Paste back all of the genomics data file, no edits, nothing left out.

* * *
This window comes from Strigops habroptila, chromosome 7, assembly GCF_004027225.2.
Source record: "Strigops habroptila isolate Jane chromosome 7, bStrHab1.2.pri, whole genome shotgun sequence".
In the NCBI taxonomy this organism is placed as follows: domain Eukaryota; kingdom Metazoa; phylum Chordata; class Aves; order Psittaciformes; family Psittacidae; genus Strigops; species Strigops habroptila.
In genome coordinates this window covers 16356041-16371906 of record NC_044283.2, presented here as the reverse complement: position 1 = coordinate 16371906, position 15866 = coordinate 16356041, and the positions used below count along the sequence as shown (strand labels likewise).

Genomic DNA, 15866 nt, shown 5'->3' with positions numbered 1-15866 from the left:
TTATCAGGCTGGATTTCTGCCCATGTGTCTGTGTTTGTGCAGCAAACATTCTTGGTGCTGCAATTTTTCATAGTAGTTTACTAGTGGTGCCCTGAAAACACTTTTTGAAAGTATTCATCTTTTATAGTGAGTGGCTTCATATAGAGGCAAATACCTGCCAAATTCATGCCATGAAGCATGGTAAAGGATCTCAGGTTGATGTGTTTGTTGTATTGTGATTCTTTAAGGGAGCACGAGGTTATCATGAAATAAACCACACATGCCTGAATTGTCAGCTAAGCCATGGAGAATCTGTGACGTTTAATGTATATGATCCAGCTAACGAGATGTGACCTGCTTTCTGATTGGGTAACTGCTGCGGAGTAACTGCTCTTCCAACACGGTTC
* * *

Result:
This window comes from Strigops habroptila, chromosome 7, assembly GCF_004027225.2.
Source record: "Strigops habroptila isolate Jane chromosome 7, bStrHab1.2.pri, whole genome shotgun sequence".
In the NCBI taxonomy this organism is placed as follows: domain Eukaryota; kingdom Metazoa; phylum Chordata; class Aves; order Psittaciformes; family Psittacidae; genus Strigops; species Strigops habroptila.
In genome coordinates this window covers 16356041-16371906 of record NC_044283.2, presented here as the reverse complement: position 1 = coordinate 16371906, position 15866 = coordinate 16356041, and the positions used below count along the sequence as shown (strand labels likewise).

Genomic DNA, 15866 nt, shown 5'->3' with positions numbered 1-15866 from the left:
TTATCAGGCTGGATTTCTGCCCATGTGTCTGTGTTTGTGCAGCAAACATTCTTGGTGCTGCAATTTTTCATAGTAGTTTACTAGTGGTGCCCTGAAAACACTTTTTGAAAGTATTCATCTTTTATAGTGAGTGGCTTCATATAGAGGCAAATACCTGCCAAATTCATGCCATGAAGCATGGTAAAGGATCTCAGGTTGATGTGTTTGTTGTATTGTGATTCTTTAAGGGAGCACGAGGTTATCATGAAATAAACCACACATGCCTGAATTGTCAGCTAAGCCATGGAGAATCTGTGACGTTTAATGTATATGATCCAGCTAACGAGATGTGACCTGCTTTCTGATTGGGTAACTGCTGCGGAGTAACTGCTCTTCCAACACGGTTC